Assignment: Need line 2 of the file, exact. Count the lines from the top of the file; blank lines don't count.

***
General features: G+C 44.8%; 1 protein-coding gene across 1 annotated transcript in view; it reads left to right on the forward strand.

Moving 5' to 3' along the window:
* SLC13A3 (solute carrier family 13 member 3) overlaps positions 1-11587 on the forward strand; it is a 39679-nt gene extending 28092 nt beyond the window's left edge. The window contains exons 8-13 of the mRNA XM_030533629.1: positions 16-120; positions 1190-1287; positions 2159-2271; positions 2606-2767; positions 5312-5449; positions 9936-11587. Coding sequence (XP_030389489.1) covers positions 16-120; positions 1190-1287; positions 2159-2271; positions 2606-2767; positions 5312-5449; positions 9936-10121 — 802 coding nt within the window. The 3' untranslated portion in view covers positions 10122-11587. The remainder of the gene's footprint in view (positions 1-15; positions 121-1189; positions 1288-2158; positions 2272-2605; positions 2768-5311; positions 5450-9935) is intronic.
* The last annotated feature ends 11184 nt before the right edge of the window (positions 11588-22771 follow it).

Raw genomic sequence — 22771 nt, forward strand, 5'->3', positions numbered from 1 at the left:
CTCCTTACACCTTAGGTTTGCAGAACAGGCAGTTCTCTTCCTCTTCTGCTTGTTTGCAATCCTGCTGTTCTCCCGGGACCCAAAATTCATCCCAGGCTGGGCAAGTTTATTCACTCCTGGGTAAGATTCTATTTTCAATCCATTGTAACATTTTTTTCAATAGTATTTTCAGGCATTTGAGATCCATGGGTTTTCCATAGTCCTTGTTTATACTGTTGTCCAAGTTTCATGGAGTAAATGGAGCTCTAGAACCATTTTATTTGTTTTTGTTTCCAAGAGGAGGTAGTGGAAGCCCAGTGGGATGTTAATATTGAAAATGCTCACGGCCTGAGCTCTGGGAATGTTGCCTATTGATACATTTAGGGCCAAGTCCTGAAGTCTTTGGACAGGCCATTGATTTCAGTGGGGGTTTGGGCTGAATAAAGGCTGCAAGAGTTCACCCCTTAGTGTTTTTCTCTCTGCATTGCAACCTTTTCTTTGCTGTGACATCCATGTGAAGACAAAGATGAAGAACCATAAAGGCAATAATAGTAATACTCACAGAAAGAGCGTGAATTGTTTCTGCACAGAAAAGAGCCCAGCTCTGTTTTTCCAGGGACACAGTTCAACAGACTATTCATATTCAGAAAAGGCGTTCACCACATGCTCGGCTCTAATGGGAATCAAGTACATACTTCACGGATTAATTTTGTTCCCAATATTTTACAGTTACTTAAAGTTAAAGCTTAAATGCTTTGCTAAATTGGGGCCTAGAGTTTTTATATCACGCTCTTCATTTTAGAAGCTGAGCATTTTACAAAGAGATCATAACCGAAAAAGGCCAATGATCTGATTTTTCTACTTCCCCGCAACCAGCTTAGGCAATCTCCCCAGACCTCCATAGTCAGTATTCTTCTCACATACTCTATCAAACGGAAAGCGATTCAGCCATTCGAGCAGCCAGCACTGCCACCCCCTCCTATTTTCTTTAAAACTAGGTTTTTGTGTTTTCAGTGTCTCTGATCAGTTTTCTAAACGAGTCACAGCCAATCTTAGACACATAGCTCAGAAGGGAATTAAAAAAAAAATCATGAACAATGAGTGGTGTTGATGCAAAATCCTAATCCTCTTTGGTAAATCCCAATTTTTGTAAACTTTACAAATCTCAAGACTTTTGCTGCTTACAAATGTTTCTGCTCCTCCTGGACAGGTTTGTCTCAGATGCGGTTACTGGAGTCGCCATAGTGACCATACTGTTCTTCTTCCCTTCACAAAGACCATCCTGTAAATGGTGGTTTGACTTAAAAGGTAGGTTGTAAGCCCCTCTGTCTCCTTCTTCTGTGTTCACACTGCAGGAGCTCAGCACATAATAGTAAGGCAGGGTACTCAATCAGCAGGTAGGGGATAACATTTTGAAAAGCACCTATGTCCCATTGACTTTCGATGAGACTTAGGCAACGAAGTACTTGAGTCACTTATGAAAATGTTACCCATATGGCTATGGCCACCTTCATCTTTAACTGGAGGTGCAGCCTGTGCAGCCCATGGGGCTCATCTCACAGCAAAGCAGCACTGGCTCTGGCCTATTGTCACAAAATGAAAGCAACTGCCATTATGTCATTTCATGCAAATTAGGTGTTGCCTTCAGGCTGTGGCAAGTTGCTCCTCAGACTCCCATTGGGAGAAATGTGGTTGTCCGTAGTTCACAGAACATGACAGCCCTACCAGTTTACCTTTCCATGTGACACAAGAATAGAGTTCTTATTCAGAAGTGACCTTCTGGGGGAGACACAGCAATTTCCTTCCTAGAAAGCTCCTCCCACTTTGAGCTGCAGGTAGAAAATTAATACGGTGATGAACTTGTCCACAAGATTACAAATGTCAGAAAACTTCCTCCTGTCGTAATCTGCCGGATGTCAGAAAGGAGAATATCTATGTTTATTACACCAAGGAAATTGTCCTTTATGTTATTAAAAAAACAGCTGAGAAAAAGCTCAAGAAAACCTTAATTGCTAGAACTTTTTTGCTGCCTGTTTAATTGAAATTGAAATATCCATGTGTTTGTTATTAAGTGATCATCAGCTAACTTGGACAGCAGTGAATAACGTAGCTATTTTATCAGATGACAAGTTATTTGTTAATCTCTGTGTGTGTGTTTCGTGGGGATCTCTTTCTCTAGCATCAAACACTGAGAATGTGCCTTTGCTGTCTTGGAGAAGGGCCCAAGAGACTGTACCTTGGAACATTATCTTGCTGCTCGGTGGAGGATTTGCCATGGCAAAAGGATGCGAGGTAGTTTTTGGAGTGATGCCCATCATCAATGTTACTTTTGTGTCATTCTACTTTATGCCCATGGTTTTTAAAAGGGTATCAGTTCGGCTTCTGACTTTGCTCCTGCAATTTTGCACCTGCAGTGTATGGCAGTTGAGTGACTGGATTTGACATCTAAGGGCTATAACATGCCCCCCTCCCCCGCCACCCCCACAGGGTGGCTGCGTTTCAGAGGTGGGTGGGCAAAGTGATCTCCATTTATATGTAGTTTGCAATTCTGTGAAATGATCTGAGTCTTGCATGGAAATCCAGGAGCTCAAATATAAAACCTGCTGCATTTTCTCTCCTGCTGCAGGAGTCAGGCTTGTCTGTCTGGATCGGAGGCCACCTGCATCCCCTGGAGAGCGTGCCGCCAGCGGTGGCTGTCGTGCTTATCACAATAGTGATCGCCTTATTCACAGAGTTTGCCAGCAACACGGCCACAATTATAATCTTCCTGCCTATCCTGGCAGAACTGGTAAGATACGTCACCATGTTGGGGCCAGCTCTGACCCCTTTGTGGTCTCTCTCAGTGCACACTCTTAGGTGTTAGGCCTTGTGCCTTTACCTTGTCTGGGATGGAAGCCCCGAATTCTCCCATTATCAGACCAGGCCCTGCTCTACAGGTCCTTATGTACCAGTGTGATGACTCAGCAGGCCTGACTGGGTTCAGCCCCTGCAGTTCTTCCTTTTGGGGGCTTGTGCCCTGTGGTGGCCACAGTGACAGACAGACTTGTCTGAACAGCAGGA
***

Moving 5' to 3' along the window: